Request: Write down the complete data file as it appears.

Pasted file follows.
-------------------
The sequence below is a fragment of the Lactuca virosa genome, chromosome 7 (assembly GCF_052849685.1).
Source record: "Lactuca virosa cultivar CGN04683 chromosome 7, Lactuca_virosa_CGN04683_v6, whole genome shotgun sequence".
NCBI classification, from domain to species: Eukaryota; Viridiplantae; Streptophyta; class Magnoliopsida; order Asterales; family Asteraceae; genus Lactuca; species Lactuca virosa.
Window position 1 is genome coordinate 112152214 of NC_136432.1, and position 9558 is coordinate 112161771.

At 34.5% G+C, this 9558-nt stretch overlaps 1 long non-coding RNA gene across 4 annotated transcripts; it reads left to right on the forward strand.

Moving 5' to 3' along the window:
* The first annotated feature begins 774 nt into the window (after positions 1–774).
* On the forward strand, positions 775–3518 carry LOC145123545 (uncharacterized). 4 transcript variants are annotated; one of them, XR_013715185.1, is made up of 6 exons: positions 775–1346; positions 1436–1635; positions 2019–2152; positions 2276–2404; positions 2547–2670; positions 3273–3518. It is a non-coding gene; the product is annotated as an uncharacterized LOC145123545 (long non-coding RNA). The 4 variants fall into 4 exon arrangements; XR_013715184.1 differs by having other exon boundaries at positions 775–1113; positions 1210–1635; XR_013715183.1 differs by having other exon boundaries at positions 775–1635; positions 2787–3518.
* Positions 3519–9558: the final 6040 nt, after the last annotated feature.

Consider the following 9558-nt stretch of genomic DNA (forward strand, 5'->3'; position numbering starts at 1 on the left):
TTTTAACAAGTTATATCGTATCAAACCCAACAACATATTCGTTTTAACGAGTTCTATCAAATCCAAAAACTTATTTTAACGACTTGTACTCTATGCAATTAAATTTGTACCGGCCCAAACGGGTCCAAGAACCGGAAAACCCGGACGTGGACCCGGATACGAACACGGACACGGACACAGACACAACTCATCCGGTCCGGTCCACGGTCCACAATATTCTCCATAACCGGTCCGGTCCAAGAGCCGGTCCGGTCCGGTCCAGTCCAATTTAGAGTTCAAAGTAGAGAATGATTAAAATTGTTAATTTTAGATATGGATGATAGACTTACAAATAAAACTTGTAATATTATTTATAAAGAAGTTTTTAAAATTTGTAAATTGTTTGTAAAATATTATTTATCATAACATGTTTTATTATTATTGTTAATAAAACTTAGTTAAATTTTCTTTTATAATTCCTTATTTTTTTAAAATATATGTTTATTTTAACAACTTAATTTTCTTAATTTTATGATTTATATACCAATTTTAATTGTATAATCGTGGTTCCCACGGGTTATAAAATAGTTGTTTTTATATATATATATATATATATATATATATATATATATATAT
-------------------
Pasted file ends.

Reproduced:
The sequence below is a fragment of the Lactuca virosa genome, chromosome 7 (assembly GCF_052849685.1).
Source record: "Lactuca virosa cultivar CGN04683 chromosome 7, Lactuca_virosa_CGN04683_v6, whole genome shotgun sequence".
NCBI classification, from domain to species: Eukaryota; Viridiplantae; Streptophyta; class Magnoliopsida; order Asterales; family Asteraceae; genus Lactuca; species Lactuca virosa.
Window position 1 is genome coordinate 112152214 of NC_136432.1, and position 9558 is coordinate 112161771.

At 34.5% G+C, this 9558-nt stretch overlaps 1 long non-coding RNA gene across 4 annotated transcripts; it reads left to right on the forward strand.

Moving 5' to 3' along the window:
* The first annotated feature begins 774 nt into the window (after positions 1–774).
* On the forward strand, positions 775–3518 carry LOC145123545 (uncharacterized). 4 transcript variants are annotated; one of them, XR_013715185.1, is made up of 6 exons: positions 775–1346; positions 1436–1635; positions 2019–2152; positions 2276–2404; positions 2547–2670; positions 3273–3518. It is a non-coding gene; the product is annotated as an uncharacterized LOC145123545 (long non-coding RNA). The 4 variants fall into 4 exon arrangements; XR_013715184.1 differs by having other exon boundaries at positions 775–1113; positions 1210–1635; XR_013715183.1 differs by having other exon boundaries at positions 775–1635; positions 2787–3518.
* Positions 3519–9558: the final 6040 nt, after the last annotated feature.

Consider the following 9558-nt stretch of genomic DNA (forward strand, 5'->3'; position numbering starts at 1 on the left):
TTTTAACAAGTTATATCGTATCAAACCCAACAACATATTCGTTTTAACGAGTTCTATCAAATCCAAAAACTTATTTTAACGACTTGTACTCTATGCAATTAAATTTGTACCGGCCCAAACGGGTCCAAGAACCGGAAAACCCGGACGTGGACCCGGATACGAACACGGACACGGACACAGACACAACTCATCCGGTCCGGTCCACGGTCCACAATATTCTCCATAACCGGTCCGGTCCAAGAGCCGGTCCGGTCCGGTCCAGTCCAATTTAGAGTTCAAAGTAGAGAATGATTAAAATTGTTAATTTTAGATATGGATGATAGACTTACAAATAAAACTTGTAATATTATTTATAAAGAAGTTTTTAAAATTTGTAAATTGTTTGTAAAATATTATTTATCATAACATGTTTTATTATTATTGTTAATAAAACTTAGTTAAATTTTCTTTTATAATTCCTTATTTTTTTAAAATATATGTTTATTTTAACAACTTAATTTTCTTAATTTTATGATTTATATACCAATTTTAATTGTATAATCGTGGTTCCCACGGGTTATAAAATAGTTGTTTTTATATATATATATATATATATATATATATATATATATATAT